This post is part of a series of reviews on the book Design Patterns in Ruby. Check out the Introduction post for a full table of contents along with some generic principles regarding Design Patterns.

Although useful, the template method has some drawbacks of which include, mostly, inheritance. After creating a specific class to execute the algorithm you can’t change your mind due to the binding created by inheritance.

Let’s take a look at how it’d look like if we used object composition to vary algorithms.

Following the same example used in the template method post (reports with different formats), let’s extract the formatting code into its own class an hold a reference to this class on the Report class:

class Report
	attr_reader :title
	attr_accessor :formatter
	
	def initialize(formatter)
		@title = 'My Report'
		@formatter = formatter
	end
	
	def generate_report
		@formatter.generate_report(@title)
	end
end

Now the generic format class and 2 different formatters:

class Formatter
	def generate_report(title)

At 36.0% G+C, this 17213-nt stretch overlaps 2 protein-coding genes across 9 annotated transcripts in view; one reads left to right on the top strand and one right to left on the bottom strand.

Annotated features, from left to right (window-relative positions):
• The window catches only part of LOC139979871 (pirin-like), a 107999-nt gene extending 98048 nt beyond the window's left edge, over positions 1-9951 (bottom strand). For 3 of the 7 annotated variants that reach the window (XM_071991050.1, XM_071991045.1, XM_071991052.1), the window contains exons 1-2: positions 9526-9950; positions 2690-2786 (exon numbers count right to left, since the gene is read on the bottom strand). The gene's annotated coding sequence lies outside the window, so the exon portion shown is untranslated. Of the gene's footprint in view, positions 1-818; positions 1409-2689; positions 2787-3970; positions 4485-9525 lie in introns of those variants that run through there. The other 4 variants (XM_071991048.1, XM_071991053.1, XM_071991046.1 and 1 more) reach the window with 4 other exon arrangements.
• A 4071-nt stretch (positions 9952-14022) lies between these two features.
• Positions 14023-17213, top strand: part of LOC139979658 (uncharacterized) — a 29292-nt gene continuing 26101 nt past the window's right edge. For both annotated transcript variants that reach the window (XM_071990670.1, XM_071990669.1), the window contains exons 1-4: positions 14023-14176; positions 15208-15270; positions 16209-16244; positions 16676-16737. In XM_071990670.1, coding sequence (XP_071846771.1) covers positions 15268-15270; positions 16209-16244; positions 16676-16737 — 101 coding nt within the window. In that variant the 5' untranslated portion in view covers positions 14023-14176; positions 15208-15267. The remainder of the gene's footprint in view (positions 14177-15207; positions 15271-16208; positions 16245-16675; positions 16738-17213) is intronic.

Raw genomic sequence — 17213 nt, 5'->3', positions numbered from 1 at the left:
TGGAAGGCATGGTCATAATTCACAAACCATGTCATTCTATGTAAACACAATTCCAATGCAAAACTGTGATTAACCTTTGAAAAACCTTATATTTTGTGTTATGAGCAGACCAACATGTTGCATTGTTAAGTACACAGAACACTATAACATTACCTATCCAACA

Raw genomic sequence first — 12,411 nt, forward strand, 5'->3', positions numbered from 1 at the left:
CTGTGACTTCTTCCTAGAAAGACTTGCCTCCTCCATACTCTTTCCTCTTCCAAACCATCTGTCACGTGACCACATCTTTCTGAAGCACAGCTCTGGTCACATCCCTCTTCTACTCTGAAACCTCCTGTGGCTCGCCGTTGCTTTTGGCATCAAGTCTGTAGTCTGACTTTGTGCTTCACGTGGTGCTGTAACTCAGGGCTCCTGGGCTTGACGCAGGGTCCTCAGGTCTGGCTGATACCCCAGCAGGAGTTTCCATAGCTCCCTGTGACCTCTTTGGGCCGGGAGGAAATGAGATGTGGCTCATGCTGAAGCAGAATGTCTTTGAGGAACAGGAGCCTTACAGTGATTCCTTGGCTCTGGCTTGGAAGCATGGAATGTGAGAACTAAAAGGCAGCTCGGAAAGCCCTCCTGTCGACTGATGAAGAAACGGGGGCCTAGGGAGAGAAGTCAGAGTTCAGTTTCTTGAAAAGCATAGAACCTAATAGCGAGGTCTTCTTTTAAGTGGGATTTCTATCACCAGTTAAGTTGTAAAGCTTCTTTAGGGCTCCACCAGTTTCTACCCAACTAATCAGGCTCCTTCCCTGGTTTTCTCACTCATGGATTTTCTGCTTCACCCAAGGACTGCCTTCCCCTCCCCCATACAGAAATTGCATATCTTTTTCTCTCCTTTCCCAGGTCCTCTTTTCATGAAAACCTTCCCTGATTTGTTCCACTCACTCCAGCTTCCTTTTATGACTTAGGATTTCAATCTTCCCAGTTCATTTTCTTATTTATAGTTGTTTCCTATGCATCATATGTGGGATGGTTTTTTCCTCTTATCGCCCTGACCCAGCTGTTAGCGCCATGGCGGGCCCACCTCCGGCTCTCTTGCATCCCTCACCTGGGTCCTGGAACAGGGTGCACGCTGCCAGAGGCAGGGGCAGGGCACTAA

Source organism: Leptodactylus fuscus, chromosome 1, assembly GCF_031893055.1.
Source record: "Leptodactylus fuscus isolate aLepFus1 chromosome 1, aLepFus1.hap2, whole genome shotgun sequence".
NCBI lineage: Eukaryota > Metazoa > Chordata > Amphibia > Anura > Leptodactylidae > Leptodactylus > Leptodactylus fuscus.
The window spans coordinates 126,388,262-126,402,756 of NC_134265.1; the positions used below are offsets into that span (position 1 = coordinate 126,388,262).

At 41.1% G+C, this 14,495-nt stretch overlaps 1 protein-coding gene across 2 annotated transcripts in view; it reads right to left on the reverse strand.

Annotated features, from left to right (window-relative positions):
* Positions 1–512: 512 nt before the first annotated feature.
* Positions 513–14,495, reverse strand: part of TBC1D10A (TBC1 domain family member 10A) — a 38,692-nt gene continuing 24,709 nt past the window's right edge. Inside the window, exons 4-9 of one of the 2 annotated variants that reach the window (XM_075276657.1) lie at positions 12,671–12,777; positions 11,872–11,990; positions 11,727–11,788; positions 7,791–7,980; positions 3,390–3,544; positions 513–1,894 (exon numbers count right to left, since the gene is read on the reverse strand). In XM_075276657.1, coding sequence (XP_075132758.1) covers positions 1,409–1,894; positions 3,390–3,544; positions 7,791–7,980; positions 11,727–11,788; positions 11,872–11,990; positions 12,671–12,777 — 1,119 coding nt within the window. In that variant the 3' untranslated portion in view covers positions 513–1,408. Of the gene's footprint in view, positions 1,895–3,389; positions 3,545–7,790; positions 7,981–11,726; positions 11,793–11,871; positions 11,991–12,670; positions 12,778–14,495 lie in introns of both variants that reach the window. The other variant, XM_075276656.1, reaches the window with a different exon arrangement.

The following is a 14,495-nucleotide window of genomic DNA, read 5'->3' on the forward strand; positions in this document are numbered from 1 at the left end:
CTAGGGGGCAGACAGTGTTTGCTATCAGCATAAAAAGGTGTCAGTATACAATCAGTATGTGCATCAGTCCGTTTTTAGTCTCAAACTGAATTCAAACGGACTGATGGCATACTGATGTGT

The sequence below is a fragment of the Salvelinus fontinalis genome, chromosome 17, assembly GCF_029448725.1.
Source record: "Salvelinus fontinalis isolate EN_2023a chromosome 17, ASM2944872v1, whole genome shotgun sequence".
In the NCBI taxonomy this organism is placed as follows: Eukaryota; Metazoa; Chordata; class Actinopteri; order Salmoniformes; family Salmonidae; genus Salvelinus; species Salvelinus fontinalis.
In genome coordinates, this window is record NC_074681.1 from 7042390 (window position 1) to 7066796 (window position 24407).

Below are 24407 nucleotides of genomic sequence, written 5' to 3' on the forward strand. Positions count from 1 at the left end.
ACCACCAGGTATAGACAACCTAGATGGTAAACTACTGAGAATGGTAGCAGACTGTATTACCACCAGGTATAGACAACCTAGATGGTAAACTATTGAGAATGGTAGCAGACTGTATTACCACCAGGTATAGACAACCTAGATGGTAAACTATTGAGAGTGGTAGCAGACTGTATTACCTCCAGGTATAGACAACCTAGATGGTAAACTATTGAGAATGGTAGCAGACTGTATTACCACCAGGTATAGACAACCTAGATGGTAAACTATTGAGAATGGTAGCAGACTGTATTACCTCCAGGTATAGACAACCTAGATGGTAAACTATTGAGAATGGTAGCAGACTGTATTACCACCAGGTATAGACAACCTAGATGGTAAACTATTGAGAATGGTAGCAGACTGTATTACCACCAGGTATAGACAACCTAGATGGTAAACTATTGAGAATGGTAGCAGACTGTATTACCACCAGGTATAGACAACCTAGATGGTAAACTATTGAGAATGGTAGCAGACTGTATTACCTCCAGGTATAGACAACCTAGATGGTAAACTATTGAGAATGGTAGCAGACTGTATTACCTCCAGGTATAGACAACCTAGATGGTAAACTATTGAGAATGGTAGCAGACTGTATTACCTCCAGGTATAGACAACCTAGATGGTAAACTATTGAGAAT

end
end

class HTMLFormatter < Formatter
	def generate_report(title)
		puts "<html><body><h1>Header</h1>"
		puts "<p>#{title}</p>"
		puts "<div class='footer'>Footer</div></body></html>"
	end
end

class PlainTextFormatter < Formatter
	def generate_report(title)
		puts "Header\n\n"
		puts "#{title}\n\n"
		puts "Footer"
	end
end

The following example code shows how we can change formatters at runtime with no difficulty:

report = Report.new(HTMLFormatter.new)
report.generate_report
report.formatter = PlainTextFormatter.new
report.generate_report

Ruby offers a different way for us to create strategies due to its support to code blocks (lambdas, procs). Using this different technique we can quickly create our strategies without having to create classes for them:

class Report
	attr_reader :title
	attr_accessor :formatter
	
	def initialize(&formatter)
		@title = 'My Report'
		@formatter = formatter
	end
	
	def generate_report
		@formatter.call(self)
	end
end

Notice we’re passing self as a parameter to the block call so we can access the report object inside the block. Suppose we wanted a quick XML strategy:

report = Report.new do |context|
	puts "<xml><header>Header</header>"
	puts "<body>#{context.title}</body>"
	puts "<footer>Footer</footer></xml>"
end
report.generate_report

Using code blocks to create strategy can be a powerful tool when you need something simple, but more complex strategies should be coded with good old classes for the sake of organization.